software are discussed. The importance of understanding the
relative cost of various operations (such as TCP header
processing, checksumming, and data copying) is presented.
Operating System Issues The host operating system is an
important factor affecting end-to-end performance. The costs of
interrupts and cross-domain data transfer, and techniques to
minimize them, are presented.
Predicting System Performance Having covered the major topics
needed to understand end-to-end performance, this section shows
by example how the performance of a networking subsystem can be
predicted. This section shows how workstation architecture,
operating system and transport protocol implementation, and the
interface design itself, all interact to affect end-to-end
ATM Issues The small, fixed packet size of ATM networks
provides some special challenges. This section discusses
segmentation and reassembly (SAR) issues and problems associated
with quality of service and traffic shaping. Different
approaches to the SAR problem are presented by examination of
example ATM interfaces.
Conclusions The major lessons and key architectural tradeoffs
Designing Secure Protocols
Dr. Radia Perlman, Novell, Inc. and Charlie Kaufman , Lotus Corp.
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The international, intercorporate, information superhighway is a
scary place. There are spies anxious to steal our secrets. There
are tabloid reporters eager for a juicy scoop. There are
criminals hoping to steal goods and services. There are maladjusted
creatures that attempt to fill the emptiness of their lives by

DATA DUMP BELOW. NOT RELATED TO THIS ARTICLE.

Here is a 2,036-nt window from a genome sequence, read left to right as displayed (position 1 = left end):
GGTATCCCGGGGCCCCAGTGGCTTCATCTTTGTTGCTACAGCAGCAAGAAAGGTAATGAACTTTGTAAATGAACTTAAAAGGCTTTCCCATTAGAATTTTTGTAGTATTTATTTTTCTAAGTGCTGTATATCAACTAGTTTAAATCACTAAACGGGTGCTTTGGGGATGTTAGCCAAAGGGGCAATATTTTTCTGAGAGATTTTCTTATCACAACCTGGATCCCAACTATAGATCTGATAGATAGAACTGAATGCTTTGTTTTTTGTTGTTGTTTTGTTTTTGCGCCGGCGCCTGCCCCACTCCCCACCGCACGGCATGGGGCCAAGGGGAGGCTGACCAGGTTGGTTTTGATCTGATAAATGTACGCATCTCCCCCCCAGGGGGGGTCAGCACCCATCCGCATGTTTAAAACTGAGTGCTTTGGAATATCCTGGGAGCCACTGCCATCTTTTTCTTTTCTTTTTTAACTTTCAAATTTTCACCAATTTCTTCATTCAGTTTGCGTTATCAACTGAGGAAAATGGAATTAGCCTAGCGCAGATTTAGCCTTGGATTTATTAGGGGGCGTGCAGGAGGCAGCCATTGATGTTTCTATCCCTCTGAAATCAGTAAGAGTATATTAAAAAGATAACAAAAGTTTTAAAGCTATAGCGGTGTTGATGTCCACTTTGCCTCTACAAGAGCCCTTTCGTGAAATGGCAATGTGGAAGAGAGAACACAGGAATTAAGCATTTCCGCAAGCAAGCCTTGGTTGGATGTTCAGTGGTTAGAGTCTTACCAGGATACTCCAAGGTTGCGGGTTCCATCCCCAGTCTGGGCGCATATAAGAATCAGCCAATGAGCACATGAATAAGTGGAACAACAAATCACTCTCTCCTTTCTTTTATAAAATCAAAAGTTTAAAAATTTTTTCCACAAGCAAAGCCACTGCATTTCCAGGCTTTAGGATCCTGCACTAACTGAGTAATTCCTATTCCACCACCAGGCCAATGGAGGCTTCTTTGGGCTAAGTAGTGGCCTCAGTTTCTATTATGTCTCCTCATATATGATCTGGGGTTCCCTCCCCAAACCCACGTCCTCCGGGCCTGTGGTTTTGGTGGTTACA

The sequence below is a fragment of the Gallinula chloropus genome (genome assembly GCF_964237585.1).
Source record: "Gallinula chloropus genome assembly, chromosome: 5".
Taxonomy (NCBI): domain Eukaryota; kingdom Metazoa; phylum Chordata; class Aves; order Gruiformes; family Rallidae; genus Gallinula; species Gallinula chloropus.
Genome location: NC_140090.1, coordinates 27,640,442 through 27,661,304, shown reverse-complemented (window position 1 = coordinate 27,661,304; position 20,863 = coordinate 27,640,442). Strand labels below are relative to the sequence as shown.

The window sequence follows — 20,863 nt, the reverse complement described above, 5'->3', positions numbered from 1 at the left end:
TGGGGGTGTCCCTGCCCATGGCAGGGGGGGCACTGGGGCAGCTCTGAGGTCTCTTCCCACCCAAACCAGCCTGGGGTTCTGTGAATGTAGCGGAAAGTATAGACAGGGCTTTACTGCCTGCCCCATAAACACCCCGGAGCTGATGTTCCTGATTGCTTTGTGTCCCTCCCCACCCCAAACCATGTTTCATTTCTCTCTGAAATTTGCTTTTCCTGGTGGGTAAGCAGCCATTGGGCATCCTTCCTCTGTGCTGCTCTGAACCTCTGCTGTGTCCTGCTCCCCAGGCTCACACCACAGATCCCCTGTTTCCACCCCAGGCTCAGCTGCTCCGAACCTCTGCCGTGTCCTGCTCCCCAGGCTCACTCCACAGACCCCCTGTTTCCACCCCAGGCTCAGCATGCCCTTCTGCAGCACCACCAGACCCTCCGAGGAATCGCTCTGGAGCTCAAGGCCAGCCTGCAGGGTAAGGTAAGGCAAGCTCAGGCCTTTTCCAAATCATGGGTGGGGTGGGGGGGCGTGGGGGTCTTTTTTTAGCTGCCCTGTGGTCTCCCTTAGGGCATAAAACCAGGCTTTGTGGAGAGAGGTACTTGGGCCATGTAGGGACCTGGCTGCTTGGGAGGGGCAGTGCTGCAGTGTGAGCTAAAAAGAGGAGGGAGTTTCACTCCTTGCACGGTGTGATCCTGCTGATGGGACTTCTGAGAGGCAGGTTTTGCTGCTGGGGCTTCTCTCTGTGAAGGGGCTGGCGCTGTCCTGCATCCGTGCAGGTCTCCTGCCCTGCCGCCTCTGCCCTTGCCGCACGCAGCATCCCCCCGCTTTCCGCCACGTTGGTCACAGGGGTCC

destroying our data and sabotaging the integrity of the network itself.
Yet there is hope, through the magic of cryptography.
Cryptography, together with a properly designed protocol, allows us to
protect information from disclosure and modification.
Important properties of various types of cryptography
Classic pitfalls in authentication handshakes
- public key
- secret key
- message digest algorithms
The key distribution problem in a large network
- reflection attacks
- bucket brigade attacks
- off-line password guessing
- message splicing
Secure electronic mail
- Key Distribution Centers when secret-key-based cryptography is used
- Certification Authorities when public-keys are used
- contrast the KDC and CA approaches according to criteria such as
security, performance and ease of configuration.
- show how encryption and digital signatures are affected by mail
- describe and contrast PEM, PGP, and X.400.
- Lotus Notes
- NetSP (IBM)
- SPX (Digital)
- LAN Manager
- Windows NT
Charlie Kaufman and Radia Perlman are coauthors of the recently